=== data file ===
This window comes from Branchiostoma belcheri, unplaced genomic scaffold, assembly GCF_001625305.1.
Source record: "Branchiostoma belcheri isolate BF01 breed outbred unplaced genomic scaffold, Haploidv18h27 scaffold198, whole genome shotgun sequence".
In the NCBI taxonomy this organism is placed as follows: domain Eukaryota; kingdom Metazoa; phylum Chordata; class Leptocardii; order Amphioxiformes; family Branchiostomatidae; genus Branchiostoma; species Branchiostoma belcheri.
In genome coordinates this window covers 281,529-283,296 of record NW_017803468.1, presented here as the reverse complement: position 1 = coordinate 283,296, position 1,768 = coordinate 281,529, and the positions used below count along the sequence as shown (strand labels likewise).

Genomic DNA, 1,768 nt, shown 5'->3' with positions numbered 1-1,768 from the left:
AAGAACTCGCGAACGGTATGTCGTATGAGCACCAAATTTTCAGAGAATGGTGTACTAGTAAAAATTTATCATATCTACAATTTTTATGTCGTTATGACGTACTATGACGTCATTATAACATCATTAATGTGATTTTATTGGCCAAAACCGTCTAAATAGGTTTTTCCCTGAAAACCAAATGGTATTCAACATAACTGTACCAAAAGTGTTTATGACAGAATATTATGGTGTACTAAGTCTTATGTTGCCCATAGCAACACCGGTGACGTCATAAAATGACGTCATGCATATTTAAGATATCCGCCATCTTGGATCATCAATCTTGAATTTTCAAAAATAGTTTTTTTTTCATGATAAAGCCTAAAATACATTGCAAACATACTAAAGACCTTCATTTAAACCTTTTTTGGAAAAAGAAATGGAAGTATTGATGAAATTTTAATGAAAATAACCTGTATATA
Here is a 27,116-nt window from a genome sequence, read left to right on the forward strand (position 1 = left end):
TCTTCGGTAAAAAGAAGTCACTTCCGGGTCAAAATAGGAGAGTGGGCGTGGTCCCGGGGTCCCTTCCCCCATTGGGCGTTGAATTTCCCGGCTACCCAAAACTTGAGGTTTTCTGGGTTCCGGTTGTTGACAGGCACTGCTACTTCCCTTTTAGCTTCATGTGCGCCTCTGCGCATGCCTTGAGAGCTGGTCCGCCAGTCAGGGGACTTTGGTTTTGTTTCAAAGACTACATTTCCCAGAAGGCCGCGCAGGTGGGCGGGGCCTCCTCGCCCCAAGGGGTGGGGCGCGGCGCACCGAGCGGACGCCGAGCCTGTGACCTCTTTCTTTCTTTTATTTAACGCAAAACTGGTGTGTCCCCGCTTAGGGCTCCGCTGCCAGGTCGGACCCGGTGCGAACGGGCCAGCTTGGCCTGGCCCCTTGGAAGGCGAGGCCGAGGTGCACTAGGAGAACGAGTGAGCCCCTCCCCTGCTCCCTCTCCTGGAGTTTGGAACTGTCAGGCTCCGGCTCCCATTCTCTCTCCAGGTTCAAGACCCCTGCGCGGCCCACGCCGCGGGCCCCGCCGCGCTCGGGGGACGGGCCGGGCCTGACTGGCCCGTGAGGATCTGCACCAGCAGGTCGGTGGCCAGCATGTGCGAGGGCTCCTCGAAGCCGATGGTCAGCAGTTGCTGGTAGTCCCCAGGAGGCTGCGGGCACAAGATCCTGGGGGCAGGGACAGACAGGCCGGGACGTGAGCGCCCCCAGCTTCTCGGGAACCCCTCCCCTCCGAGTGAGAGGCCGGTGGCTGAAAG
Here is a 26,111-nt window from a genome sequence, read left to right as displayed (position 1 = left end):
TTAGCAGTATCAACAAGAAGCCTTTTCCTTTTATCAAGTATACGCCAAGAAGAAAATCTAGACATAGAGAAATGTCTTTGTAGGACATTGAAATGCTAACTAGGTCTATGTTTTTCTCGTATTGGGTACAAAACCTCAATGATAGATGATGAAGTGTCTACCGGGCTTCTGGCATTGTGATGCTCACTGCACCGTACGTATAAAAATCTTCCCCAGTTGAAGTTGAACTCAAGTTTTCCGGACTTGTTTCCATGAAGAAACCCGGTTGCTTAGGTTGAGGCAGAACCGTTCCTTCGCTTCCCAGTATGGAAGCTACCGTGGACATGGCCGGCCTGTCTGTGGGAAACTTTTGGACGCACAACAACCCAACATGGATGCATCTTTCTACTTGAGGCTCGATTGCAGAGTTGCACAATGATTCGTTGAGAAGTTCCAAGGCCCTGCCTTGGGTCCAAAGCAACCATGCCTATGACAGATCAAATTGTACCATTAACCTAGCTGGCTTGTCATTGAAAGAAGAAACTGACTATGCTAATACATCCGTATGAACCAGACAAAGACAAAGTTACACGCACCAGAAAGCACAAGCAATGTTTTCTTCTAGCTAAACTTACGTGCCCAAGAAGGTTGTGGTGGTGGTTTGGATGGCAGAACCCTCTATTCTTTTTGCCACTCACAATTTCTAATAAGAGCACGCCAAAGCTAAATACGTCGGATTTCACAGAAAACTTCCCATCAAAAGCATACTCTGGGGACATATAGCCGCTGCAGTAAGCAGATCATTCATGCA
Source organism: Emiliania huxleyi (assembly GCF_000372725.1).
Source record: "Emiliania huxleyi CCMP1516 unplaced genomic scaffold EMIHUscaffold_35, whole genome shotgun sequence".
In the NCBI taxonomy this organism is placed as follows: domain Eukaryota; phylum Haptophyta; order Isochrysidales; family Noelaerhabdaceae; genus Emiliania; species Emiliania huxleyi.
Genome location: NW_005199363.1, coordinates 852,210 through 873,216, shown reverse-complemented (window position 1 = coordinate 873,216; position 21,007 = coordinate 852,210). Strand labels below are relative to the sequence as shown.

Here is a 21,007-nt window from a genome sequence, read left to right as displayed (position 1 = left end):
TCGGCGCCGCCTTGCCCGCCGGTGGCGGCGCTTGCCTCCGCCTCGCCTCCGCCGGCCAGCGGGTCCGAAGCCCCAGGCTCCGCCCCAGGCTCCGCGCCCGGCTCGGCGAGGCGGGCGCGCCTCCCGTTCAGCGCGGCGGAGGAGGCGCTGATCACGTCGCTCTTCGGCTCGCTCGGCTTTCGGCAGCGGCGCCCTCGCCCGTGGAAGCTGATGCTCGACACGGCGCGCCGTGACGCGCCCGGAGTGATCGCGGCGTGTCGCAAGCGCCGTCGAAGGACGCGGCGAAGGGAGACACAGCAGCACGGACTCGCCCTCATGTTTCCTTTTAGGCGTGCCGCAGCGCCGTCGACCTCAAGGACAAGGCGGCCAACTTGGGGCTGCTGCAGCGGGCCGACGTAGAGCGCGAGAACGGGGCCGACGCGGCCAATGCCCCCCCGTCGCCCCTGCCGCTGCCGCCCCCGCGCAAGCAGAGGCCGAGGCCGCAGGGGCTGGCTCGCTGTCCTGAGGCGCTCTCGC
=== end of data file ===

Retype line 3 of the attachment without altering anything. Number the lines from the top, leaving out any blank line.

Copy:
In the NCBI taxonomy this organism is placed as follows: domain Eukaryota; kingdom Metazoa; phylum Chordata; class Leptocardii; order Amphioxiformes; family Branchiostomatidae; genus Branchiostoma; species Branchiostoma belcheri.